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Pitfalls To Selling Your Business
By Adrian Spitters and Win Wachsmann. You’ve been running your business for some time now. Through the lows and the highs.
Remember burning the midnight oil as you struggled with all the “unnecessary” government paperwork? And lying awake for nights wondering if you would be able to pay all those bills?
And now the questions are surfacing.
From you. Is it time to retire? Can I use the business to fund my retirement? Who will buy it? Staff? Strangers? Your children?
And the questions from your spouse. When will you stop? When can we enjoy our success? You promised to go on an extended holiday. If not now, when?
Selling a profitable business requires determination and preparation. A time will come as you work your way through the preparation phase that you will be tempted to just abandon the process.
Planning and preparation may require some of the most concentrated time and energy you have spent in some time.
What are some of the pitfalls to avoid as you move along the decision-making road?
The business-for-sale marketplace has rules and requirements that may be very annoying. Be aware of the following pitfalls.
1. Financial Skeletons
Pitfall Number One is that you haven’t gotten rid of all your financial skeletons.
Clean up the expense side of your income statement. Because you have a company credit card, some of those expenses on the monthly bill may not all be strictly business expenses. Now is the time to clean them up. Get rid of all non-business expenses. Get rid of all unnecessary expenses. Does the company really need a boat?
Clean up the balance sheet and get rid of excess inventory and obsolete equipment. Buyers want to see a clean balance sheet.
2. Lack of Growth
Pitfall Number Two is that you really haven’t been growing your business.
Admit it! You’ve been coasting. You haven’t explored new markets in some time. You haven’t adopted a new marketing initiative for some time. You haven’t even explored how social media and the Internet could help you expand your business.
3. Working in the business rather than on the business.
One of the first questions buyers (and spouses) will ask is how much time do you spend on the business? How much time do you need to spend? Have you removed some of the bottlenecks in your business? What efficiencies can your staff implement?
4 Doing it Yourself
Pitfall number 4 is doing everything yourself? It’s OK to delegate. It’s even OK to let bad things happen. The world will not end if someone screws up. How many times have you screwed up? Suck it up and let others screw up.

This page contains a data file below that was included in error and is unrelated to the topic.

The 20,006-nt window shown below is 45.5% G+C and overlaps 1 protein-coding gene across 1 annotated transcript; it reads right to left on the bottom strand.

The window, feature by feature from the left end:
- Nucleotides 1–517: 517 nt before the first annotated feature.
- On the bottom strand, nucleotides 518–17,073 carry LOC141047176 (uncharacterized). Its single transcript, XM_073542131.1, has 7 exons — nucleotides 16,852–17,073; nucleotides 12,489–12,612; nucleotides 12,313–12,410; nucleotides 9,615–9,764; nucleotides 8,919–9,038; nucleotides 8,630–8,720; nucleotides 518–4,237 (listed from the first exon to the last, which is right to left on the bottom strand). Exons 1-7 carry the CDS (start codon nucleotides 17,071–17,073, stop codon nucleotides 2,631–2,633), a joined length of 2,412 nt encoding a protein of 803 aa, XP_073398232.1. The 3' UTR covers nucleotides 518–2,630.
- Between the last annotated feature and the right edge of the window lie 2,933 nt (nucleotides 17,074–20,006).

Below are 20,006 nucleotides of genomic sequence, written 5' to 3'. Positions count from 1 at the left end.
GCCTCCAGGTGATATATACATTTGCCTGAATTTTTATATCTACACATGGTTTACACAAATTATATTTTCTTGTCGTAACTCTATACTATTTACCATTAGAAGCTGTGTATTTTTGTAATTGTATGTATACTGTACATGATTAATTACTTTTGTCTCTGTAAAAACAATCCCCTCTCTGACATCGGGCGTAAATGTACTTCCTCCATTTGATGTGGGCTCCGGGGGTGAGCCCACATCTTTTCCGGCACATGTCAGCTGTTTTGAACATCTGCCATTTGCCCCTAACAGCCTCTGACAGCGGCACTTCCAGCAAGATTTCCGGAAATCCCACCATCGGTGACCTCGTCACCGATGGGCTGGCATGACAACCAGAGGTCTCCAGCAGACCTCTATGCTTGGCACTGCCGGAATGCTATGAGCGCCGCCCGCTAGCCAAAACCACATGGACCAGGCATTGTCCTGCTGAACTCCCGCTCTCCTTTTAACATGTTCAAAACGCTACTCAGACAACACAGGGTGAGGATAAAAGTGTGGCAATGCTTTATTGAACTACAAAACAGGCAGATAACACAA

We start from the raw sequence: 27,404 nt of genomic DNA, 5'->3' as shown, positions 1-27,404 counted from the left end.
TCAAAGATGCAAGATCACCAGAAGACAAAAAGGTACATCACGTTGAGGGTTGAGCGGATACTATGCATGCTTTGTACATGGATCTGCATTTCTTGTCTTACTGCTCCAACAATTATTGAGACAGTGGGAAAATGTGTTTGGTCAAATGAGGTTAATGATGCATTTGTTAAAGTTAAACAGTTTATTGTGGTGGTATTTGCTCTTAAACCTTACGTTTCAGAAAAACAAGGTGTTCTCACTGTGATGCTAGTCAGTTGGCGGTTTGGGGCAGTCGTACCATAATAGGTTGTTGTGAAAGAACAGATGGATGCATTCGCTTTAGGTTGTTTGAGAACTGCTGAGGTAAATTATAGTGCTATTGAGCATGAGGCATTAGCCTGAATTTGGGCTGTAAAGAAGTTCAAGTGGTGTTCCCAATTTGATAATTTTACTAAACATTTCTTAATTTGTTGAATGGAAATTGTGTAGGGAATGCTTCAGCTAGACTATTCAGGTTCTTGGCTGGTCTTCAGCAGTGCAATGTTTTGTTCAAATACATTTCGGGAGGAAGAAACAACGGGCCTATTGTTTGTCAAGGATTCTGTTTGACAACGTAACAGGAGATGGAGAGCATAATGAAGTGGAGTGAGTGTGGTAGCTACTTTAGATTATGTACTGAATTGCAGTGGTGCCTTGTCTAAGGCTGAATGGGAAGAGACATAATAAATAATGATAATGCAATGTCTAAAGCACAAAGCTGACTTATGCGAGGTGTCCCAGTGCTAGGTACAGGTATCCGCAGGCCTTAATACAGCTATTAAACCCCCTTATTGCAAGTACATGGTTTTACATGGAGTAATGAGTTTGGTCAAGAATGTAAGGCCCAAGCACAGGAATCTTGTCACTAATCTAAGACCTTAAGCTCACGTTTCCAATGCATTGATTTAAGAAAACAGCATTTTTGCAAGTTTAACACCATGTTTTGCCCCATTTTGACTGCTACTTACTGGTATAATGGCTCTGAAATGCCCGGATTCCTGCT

5. Not Using Wise Counselors
Selling a business is a Herculean task with accounting, tax and inheritance implications.
News flash. Your accountant does not have all the answers. Neither does your lawyer.
Now is the time to find some additional trusted advisors.
You’ll needed to assess if your business is even sellable.
You’ll need to find a business valuator to tell you what it’s worth and how to improve it’s value.
And you’ll need a wealth advisor with a team of experts. He’ll position you and your business in the best possible way to minimize taxes, optimize your revenue and put your money to work so that your future is bright and cheery.
Then you can ride into the sunset… or lie on the beaches of the world… or finally research the history of the Knights Templar in France.
Your days will be full and now they will be stress-free.
Adrian Spitters, FSCI, CFP, FMA
As a Certified Financial Planner (CFP), Adrian Spitters offers financial advice that focuses on investments, retirement, business succession, estate and tax planning in cooperation with his clients own legal and accounting professionals.
He can be found at www.theretiringboomer.ca
Win Wachsmann has been helping businesses improve their marketing and helping them get ready to sell their business. He doubles as an author, journalist, syndicated columnist, filmmaker and businessman who makes his home in the Fraser Valley of British Columbia. His articles and columns can be found in some of the finest offline and online magazines, journals and media properties.
He can be reached at firstname.lastname@example.org.